Teaching Kids Food Safety: The Oreo Lesson

This weekend, I made it out to the orientation for one of Burlington’s community gardens. We lucked out with some gorgeous, sunny weather that encouraged me and many others to stick around for a while and begin weeding and loosening up the soil for some spring planting.

While most of the adults began hoeing and digging and planting a few seeds, five or six children played around in the garden or by the playhouse. One young girl crouched down by a garden bed and grabbed some soil in her hands. While I didn’t catch on to the possibility that she might try to eat the soil, one of the adults must have sensed this because she told the young girl, “Don’t eat that [soil]. That’s not food dirt. The only good food dirt is crumbled-up Oreo cookies.”

Now, I understand the message this woman was trying to get across to the little girl, which was: soil is not food. Beyond this, the woman may have been considering health risks associated with consuming contaminated dirt. After all, this garden site might be made up entirely of raised garden beds because of known soil toxicity.

In any case, I was really interested in this woman’s way of explaining safe and unsafe food. Translation: don’t eat soil (unsafe), but do eat Oreos (safe)!

Shucks, I’m thinking of those trendy health books with titles like, “Eat This, Not That” where the calorie counts of foods are compared, but here’s how it would look with those Oreos:


I know we want to prevent the girl from eating soil, but might there have been a better way Continue reading

The Dirty Life – More Thoughts on Germs

And so the conversation on hygiene continues! How much of germophobes are we?

This week, while at Friends of Burlington Gardens, the small talk in the office turned to the topic of compost. How do you clean out those pesky compost buckets? This is a hot topic as the weather gets warmer… I think the little critters in my food scrap bin are multiplying a little bit faster now that we’re moving into spring, turning my produce ends into a fragrant pile of funk…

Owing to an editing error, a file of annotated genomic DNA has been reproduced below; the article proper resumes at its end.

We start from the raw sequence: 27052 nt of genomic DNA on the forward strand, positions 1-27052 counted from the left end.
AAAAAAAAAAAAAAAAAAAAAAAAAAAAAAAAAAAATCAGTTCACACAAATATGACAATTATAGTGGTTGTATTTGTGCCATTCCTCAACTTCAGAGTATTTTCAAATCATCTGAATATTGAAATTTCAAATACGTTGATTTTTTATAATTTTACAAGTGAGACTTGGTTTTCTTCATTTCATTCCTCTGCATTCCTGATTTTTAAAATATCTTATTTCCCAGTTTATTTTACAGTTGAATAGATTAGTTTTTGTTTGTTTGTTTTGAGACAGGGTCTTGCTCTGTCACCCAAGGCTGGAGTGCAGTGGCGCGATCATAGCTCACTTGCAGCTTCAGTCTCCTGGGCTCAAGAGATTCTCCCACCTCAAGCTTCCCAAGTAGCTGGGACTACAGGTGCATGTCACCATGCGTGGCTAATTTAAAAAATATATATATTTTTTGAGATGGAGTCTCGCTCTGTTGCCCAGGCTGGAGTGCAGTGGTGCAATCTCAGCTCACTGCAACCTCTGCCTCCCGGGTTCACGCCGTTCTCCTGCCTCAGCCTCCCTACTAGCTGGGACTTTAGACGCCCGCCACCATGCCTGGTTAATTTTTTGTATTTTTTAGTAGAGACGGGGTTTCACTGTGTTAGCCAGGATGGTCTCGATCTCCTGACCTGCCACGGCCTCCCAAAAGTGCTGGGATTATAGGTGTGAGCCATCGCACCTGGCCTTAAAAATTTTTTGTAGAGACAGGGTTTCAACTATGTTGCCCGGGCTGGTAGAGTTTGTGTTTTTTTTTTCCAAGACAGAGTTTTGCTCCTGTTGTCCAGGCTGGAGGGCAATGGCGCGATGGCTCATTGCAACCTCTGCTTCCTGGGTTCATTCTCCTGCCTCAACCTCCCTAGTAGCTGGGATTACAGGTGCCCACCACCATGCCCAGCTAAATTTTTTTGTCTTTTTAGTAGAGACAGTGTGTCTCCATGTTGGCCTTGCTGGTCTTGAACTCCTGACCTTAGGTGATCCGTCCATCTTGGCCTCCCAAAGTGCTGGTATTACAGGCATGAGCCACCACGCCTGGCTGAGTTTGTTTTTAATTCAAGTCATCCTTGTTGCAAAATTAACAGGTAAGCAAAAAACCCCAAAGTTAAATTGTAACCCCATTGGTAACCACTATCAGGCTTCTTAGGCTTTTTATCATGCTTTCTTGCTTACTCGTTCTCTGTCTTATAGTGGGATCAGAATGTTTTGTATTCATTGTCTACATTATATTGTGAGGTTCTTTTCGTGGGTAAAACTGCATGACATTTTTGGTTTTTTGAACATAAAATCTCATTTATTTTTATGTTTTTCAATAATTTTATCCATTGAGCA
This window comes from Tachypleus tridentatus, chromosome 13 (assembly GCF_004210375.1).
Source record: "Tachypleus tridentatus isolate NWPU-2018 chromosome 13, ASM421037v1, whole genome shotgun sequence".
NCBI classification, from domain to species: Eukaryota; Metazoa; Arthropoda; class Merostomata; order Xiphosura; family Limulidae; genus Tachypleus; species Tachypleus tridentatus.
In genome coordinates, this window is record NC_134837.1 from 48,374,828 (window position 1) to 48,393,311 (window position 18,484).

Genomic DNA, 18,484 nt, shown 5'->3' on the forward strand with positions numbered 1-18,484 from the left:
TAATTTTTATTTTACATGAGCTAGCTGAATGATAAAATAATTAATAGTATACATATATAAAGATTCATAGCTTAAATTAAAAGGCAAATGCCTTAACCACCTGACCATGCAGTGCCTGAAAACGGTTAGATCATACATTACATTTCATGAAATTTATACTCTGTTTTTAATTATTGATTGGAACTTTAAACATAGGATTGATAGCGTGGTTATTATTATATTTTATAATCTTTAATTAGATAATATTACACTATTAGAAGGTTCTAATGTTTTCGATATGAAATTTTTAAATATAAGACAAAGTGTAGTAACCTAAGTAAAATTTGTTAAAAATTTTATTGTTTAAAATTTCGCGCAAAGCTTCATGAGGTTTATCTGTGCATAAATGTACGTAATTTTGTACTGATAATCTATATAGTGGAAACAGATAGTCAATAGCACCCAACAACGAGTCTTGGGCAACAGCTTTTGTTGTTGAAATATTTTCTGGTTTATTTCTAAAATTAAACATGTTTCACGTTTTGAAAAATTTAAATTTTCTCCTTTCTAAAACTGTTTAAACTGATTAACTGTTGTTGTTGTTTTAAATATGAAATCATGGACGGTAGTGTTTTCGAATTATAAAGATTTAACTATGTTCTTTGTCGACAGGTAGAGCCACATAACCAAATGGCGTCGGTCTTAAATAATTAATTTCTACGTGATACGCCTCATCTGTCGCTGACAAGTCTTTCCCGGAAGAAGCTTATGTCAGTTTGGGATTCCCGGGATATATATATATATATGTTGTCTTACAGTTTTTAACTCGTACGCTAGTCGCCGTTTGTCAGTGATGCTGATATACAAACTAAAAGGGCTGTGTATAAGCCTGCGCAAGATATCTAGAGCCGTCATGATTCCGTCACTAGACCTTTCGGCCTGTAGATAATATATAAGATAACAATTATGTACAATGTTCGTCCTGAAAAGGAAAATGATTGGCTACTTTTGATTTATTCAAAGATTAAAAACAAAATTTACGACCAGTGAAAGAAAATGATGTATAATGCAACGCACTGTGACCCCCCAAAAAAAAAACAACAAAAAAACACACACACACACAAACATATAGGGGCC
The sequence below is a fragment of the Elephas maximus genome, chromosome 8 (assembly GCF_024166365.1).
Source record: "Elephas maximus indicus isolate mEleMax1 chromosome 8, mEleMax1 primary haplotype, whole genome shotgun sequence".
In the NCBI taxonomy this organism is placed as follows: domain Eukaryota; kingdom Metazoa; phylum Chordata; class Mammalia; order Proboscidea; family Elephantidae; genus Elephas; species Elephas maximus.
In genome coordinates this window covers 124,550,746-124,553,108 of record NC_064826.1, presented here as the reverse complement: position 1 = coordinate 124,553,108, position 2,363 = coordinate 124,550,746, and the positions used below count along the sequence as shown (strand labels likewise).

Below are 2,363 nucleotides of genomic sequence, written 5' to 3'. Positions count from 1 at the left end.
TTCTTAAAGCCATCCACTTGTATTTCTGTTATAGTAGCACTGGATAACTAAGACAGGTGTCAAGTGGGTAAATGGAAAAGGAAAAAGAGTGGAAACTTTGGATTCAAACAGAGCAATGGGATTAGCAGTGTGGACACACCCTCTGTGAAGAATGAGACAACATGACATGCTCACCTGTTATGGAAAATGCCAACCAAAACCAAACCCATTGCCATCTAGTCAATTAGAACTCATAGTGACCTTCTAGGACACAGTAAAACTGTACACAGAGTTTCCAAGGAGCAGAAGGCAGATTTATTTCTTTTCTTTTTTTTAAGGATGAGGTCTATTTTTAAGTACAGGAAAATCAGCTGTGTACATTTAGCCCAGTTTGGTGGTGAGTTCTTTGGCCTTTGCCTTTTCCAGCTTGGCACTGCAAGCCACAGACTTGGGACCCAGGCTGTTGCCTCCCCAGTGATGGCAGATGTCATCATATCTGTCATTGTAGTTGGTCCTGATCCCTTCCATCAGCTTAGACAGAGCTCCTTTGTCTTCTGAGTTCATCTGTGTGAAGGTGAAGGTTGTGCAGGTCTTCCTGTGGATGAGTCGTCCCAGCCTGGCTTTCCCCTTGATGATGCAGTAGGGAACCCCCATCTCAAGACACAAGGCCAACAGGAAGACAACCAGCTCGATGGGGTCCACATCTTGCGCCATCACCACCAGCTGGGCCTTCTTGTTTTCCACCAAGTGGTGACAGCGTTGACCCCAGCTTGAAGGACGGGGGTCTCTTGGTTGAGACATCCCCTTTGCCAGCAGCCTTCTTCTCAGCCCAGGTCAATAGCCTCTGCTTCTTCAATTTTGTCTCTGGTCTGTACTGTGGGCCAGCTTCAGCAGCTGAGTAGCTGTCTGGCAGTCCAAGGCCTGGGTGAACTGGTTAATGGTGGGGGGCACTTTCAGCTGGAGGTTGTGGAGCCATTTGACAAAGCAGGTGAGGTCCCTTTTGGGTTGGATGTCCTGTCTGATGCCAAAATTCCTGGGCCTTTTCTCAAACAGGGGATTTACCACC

Compost Bin

Image via Wikipedia

Jenn, one of the coordinators at FBG, admitted she is a bit of a germophobe herself, as she and others in the office chatted about the best ways to wipe, rinse, or otherwise clean out the home compost container. A visiting volunteer added that those germs may make  our immune systems stronger, but admitted that she, too, had that germophobe spirit and was adamant about hand washing, especially when working with kids.

So what is our deal with these invisible microbes? I have been enjoying a little reading of sociologist Deborah Lupton‘s work for some insight on our relationship with germs. Lupton argues that we fear the entrance of anything foreign into the body – such as a food we have never tried before. For instance, most of us who have grown up in a westernized culture would likely be uncomfortable eating grasshoppers because we feel anxious and unsure about the effect this foreign product would have on our bodies. Lupton would say we have fear and anxiety over the risk of this food compromising the body, that we regard the body as this sacred vessel that is vulnerable to the outside world whenever we introduce any exogenous substance – such as food.

There exists a fine line between a slightly over-ripe, semi-fermented food that we regard as safe and edible, and a food which is rotten and could possibly make us feel sick. Are those leftovers from last week still okay to eat? Everyone’s definitions of safe and unsafe food are a little different.

Similarly, the layers of food decay that have caked onto the compost bin are perceived as more of a health risk by some than others. This idea that I am applying to the compost bin may not suit the microbiologist who can physically measure bacterial counts to decide relative health risk, but, for the rest of us who rely on a less sophisticated assessment, would you agree that compost looks a little more “germ-y” and threatening as a result of the food appearing increasingly foreign and unfamiliar? And, if not, I would love to hear your great theory on why some of us get so grossed out by our food scraps!

FN 3/19